My local grocery store has made a strong commitment to gluten-free foods, and I am hoping this is a serious change in corporate thinking versus a short-term fad. I certainly do my best to make sure their investment is worthwhile, and, based on my regular perusal of the dedicated GF section, I’m not alone.
Many of my recipes — heck, many of the recipes of great chefs! — call for the addition of chicken or vegetable stock. I use a lot of stock (mostly chicken) in my cooking. It’s a great way to add flavor to rice dishes, such as pilaf, potatoes, sauces, soups, and, well, just about everything. A few years ago, I realized I needed a) buy stock (ha!) in the companies that make these fine products, or b) start making my own stock.
Needless to say, I went with option B.
I’m a gluten-free cook, and my goal is to make everything as delicious as possible. Using a richly flavored stock in lieu of plain water adds another layer of flavor to any dish. Making my own allows me to control flavors and salt levels. I find commercial stocks to be overly salty, especially when I’m using them in recipes that already have lots of flavor.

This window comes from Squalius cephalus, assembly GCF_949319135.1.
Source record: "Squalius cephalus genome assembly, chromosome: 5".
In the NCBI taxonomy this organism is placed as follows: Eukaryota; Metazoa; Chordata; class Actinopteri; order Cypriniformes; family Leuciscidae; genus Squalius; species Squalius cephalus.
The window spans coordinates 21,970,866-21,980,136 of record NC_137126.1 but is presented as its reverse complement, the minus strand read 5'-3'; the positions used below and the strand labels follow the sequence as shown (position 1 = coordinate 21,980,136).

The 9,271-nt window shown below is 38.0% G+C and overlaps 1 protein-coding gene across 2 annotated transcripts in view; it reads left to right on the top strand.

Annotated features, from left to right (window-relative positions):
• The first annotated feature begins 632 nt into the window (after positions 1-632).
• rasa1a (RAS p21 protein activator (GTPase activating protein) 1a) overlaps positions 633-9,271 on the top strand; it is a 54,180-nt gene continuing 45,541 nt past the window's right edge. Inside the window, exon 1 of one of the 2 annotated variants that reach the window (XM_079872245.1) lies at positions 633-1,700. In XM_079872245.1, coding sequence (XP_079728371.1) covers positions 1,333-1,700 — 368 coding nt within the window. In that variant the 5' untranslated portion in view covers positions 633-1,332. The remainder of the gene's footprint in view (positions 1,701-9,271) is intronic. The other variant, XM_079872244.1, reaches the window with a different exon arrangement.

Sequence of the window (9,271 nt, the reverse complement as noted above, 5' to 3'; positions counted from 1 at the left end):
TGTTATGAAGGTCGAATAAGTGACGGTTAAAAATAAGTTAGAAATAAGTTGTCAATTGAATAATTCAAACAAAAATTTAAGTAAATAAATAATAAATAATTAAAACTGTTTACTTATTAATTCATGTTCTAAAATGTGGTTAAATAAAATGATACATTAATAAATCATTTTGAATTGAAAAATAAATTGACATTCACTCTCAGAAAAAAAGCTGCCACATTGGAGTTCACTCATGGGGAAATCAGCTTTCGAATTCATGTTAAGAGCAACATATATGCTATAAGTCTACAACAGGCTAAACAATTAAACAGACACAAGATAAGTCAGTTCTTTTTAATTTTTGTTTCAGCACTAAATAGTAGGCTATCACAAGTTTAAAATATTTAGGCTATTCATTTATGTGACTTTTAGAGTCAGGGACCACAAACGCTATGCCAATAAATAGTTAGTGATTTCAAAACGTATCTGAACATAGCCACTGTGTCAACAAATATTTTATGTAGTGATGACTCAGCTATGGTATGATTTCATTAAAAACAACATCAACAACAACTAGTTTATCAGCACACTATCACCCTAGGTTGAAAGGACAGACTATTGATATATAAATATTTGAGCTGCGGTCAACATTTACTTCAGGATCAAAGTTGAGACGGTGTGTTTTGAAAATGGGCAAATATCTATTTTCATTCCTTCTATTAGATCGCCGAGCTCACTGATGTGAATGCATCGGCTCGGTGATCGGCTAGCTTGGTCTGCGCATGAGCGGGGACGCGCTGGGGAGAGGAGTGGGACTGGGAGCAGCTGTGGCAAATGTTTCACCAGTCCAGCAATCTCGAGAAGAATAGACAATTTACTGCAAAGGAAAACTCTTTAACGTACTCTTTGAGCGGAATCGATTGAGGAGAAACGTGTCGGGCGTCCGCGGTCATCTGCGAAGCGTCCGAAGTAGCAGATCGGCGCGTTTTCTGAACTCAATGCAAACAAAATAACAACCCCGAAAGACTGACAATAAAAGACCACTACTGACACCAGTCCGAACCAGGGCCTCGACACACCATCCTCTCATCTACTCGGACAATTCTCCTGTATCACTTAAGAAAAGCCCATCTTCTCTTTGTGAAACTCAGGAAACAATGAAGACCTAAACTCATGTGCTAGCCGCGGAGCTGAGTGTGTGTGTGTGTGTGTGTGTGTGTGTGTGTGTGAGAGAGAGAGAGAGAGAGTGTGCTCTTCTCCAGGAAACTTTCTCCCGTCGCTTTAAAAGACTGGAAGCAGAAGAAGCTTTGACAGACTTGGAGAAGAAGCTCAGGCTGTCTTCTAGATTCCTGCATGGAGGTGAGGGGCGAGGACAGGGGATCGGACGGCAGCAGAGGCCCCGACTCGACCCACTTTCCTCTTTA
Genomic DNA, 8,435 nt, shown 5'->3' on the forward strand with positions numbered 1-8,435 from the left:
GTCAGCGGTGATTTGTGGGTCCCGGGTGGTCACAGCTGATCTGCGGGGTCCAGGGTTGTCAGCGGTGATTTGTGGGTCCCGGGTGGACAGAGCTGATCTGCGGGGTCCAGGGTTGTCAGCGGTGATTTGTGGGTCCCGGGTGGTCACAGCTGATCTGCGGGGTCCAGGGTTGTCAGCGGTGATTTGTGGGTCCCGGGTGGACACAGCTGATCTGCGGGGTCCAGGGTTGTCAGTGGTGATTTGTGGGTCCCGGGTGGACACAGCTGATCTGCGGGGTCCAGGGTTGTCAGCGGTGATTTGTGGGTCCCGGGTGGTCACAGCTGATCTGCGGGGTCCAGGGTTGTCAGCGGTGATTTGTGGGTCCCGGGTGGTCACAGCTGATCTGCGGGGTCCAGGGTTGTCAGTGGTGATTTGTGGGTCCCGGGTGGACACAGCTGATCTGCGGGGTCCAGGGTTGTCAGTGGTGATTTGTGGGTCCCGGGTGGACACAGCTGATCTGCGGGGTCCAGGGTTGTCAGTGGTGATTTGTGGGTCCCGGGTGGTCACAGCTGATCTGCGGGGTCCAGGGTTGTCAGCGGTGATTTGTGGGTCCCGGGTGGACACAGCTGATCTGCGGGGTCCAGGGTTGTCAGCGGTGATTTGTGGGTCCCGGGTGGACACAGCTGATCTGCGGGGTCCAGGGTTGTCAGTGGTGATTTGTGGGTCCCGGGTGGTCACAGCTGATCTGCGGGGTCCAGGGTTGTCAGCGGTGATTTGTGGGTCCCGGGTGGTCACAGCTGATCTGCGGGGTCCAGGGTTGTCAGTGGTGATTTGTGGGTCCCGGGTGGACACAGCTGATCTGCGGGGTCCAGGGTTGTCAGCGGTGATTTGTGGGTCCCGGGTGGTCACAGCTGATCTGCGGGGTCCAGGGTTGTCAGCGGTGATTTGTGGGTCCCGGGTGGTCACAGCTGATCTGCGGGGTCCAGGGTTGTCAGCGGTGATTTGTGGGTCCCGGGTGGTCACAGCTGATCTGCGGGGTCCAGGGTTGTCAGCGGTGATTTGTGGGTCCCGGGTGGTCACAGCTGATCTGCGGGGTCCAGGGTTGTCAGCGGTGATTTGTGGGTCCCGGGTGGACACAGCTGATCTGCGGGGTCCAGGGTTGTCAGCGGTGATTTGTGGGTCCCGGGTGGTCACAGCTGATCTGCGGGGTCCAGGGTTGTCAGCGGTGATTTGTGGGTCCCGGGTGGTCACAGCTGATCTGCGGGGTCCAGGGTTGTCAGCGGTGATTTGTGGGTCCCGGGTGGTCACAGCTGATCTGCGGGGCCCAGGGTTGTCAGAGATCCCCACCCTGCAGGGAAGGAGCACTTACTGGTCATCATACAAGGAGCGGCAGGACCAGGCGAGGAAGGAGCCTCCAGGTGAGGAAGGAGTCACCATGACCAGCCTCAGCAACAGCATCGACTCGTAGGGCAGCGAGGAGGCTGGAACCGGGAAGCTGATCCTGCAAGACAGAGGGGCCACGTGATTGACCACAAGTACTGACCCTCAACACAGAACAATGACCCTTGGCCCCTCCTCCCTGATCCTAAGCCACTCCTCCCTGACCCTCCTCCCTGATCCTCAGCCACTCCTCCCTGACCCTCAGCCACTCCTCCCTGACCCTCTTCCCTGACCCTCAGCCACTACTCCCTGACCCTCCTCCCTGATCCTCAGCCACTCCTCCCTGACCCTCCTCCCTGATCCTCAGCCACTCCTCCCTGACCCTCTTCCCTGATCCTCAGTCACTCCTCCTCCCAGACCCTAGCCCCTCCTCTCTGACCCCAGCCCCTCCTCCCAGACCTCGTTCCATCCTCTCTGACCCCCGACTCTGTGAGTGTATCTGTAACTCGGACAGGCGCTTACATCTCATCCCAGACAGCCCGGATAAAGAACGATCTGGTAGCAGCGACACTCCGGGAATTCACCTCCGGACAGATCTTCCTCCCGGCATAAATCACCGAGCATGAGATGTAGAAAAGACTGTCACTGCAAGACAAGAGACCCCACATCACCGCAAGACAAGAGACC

Making stock is pretty simple: bring some water with your stock base in it to a boil, lower heat, simmer for a while. Easy, no?
Seriously, it is that easy. I generally keep two bags in the freezer to make my stock base: one to collect chicken carcasses for chicken stock (I use the roasted bones from a rotisserie chicken most often; roasted bones tend to give the stock a richer golden color). The bag holds vegetable trimmings for vegetable stock. When stock-making day rolls around, I set a big pot of water a on the back burner and let my stock base do its thing. I then ladle my stock into one-cup size freezer containers.
When it comes to active work time, I’m spending about a half hour. The rest happens on my stove. Best of all? I never find myself in a panic because the recipe I’m making calls for stock…and my pantry is empty.
Of course, every Thanksgiving, I toss the turkey carcass into my stockpot. This help replenish my freezer since I use a lot of chicken stock while making the main meal. To be honest, “checking” on the stock also gives me a bit of a respite from family after a long day. They say a watched pot never boils, but it sure does simmer just fine.
I also love using a light shrimp stock in dishes — when you’re peeling your uncooked shrimp, set the shells aside, toss them in about two cups of water and let simmer for up to an hour. For added flavor, toast your shrimp shells in a bit of olive oil, add some onions and celery, and let simmer until reduced by half. You can freeze what’s left over.